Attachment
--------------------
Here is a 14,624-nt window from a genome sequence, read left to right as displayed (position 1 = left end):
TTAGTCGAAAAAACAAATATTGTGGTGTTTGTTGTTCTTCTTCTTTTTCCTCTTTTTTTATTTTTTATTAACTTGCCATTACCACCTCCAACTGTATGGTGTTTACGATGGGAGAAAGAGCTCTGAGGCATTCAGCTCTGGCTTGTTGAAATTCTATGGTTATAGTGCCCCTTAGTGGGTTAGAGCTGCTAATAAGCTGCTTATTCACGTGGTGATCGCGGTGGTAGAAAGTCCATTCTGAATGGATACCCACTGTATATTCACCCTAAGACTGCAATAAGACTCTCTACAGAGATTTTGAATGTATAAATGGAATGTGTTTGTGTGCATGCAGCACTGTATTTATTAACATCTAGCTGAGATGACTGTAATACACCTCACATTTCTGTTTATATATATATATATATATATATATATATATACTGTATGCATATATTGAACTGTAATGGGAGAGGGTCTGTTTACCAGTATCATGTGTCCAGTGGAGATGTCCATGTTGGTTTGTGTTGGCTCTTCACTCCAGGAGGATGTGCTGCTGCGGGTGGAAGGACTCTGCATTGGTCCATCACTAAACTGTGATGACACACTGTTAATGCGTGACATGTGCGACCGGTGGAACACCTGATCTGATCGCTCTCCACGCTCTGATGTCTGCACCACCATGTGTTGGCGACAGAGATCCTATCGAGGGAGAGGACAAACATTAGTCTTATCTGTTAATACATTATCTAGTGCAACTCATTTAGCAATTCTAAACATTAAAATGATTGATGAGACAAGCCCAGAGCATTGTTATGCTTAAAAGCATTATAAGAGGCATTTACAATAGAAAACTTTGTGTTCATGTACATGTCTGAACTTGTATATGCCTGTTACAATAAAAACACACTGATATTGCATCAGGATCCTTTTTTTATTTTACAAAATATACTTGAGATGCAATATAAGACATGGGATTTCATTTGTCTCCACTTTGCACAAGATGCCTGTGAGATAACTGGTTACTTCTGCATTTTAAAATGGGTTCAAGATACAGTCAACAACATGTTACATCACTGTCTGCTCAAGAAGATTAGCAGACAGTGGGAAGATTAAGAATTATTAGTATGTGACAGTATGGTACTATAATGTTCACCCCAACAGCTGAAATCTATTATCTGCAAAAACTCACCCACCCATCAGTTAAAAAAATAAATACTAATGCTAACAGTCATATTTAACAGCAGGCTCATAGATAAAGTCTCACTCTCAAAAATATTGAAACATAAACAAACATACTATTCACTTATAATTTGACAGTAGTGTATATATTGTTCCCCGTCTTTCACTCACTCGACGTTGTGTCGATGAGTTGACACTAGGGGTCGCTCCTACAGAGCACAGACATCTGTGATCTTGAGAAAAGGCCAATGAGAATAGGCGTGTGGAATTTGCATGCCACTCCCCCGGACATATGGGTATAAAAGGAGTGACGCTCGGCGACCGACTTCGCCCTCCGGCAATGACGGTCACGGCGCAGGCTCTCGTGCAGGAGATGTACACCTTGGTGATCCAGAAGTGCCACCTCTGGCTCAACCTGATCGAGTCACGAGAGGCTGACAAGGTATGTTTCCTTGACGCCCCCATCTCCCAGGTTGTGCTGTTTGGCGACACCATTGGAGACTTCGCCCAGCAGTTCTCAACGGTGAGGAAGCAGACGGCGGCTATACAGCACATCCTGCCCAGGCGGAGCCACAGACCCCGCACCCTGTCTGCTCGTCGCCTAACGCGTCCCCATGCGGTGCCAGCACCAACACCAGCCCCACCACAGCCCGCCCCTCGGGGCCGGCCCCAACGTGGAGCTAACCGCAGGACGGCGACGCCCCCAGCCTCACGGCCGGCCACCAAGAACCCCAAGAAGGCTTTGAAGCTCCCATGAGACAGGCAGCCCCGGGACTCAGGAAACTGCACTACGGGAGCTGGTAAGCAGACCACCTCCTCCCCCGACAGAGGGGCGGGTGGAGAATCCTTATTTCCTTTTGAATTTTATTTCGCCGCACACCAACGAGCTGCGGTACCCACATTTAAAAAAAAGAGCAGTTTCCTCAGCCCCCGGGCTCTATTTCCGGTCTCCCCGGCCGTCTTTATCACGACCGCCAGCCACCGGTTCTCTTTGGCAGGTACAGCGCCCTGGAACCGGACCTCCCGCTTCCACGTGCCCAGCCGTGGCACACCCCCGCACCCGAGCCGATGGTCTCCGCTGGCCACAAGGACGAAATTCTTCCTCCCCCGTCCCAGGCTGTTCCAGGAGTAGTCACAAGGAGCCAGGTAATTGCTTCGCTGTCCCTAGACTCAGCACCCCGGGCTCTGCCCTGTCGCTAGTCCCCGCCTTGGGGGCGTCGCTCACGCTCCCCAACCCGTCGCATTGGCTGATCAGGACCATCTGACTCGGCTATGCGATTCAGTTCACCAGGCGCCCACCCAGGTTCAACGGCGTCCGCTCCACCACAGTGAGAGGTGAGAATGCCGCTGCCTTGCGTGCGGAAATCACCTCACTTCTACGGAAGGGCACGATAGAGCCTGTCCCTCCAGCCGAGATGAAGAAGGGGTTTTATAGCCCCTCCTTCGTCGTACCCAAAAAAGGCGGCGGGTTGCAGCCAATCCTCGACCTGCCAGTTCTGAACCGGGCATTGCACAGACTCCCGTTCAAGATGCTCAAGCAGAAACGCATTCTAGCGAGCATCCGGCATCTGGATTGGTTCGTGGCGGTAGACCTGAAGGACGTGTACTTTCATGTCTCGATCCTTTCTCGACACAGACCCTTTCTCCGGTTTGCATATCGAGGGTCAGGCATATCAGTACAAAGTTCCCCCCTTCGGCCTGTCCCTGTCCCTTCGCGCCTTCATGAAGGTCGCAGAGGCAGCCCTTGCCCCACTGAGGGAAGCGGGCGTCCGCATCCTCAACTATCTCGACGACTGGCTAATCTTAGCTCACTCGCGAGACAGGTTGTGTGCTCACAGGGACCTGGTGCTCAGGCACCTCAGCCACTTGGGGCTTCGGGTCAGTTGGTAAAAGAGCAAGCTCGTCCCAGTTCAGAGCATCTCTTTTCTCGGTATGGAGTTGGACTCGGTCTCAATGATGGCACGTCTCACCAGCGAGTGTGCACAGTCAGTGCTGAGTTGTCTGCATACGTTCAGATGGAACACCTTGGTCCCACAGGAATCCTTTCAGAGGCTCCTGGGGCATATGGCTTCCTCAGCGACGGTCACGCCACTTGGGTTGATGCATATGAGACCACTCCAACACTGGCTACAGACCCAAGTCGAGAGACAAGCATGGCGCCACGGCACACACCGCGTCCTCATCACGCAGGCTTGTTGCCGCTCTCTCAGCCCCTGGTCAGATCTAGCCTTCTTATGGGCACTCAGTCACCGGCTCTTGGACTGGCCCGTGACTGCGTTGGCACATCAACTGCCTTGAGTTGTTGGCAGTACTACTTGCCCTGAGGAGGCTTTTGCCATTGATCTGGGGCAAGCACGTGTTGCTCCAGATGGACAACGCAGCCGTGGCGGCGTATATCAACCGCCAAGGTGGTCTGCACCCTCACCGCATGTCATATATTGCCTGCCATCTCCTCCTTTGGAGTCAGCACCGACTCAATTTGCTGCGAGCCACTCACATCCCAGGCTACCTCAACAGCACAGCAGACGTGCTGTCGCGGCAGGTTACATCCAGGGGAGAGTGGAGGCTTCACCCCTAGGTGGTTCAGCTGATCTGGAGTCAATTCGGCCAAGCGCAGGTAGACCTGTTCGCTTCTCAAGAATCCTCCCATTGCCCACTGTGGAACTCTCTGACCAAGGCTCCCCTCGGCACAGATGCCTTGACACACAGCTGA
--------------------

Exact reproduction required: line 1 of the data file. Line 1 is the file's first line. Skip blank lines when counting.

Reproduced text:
Here is a 14,624-nt window from a genome sequence, read left to right as displayed (position 1 = left end):